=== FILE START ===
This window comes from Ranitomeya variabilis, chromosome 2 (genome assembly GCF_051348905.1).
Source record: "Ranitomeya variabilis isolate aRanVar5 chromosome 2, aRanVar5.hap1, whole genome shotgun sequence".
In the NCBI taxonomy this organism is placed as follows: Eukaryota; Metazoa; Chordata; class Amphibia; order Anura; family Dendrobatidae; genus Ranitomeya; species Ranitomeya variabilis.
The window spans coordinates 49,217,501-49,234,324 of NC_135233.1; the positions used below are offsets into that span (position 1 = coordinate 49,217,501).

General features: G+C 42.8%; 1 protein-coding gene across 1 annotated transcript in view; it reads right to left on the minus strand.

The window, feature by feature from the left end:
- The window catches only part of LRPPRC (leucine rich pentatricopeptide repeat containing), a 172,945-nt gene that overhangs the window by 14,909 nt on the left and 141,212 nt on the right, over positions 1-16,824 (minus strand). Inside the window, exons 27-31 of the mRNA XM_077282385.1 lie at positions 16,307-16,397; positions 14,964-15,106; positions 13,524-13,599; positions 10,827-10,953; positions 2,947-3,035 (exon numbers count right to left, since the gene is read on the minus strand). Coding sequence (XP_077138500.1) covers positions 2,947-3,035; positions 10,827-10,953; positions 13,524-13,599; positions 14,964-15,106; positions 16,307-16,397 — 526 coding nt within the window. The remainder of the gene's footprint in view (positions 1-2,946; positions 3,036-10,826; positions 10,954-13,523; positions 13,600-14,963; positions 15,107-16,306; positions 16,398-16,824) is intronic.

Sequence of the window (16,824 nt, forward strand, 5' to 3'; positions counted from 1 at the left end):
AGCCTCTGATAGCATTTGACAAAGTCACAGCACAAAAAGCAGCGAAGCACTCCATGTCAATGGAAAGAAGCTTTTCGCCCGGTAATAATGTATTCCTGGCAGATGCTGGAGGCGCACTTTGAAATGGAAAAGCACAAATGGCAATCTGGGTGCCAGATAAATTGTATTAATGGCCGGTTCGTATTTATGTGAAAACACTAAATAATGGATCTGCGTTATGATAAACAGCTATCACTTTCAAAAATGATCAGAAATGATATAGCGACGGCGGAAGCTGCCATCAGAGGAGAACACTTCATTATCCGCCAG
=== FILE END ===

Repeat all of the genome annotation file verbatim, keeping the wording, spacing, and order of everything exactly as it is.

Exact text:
This window comes from Ranitomeya variabilis, chromosome 2 (genome assembly GCF_051348905.1).
Source record: "Ranitomeya variabilis isolate aRanVar5 chromosome 2, aRanVar5.hap1, whole genome shotgun sequence".
In the NCBI taxonomy this organism is placed as follows: Eukaryota; Metazoa; Chordata; class Amphibia; order Anura; family Dendrobatidae; genus Ranitomeya; species Ranitomeya variabilis.
The window spans coordinates 49,217,501-49,234,324 of NC_135233.1; the positions used below are offsets into that span (position 1 = coordinate 49,217,501).

General features: G+C 42.8%; 1 protein-coding gene across 1 annotated transcript in view; it reads right to left on the minus strand.

The window, feature by feature from the left end:
- The window catches only part of LRPPRC (leucine rich pentatricopeptide repeat containing), a 172,945-nt gene that overhangs the window by 14,909 nt on the left and 141,212 nt on the right, over positions 1-16,824 (minus strand). Inside the window, exons 27-31 of the mRNA XM_077282385.1 lie at positions 16,307-16,397; positions 14,964-15,106; positions 13,524-13,599; positions 10,827-10,953; positions 2,947-3,035 (exon numbers count right to left, since the gene is read on the minus strand). Coding sequence (XP_077138500.1) covers positions 2,947-3,035; positions 10,827-10,953; positions 13,524-13,599; positions 14,964-15,106; positions 16,307-16,397 — 526 coding nt within the window. The remainder of the gene's footprint in view (positions 1-2,946; positions 3,036-10,826; positions 10,954-13,523; positions 13,600-14,963; positions 15,107-16,306; positions 16,398-16,824) is intronic.

Sequence of the window (16,824 nt, forward strand, 5' to 3'; positions counted from 1 at the left end):
AGCCTCTGATAGCATTTGACAAAGTCACAGCACAAAAAGCAGCGAAGCACTCCATGTCAATGGAAAGAAGCTTTTCGCCCGGTAATAATGTATTCCTGGCAGATGCTGGAGGCGCACTTTGAAATGGAAAAGCACAAATGGCAATCTGGGTGCCAGATAAATTGTATTAATGGCCGGTTCGTATTTATGTGAAAACACTAAATAATGGATCTGCGTTATGATAAACAGCTATCACTTTCAAAAATGATCAGAAATGATATAGCGACGGCGGAAGCTGCCATCAGAGGAGAACACTTCATTATCCGCCAG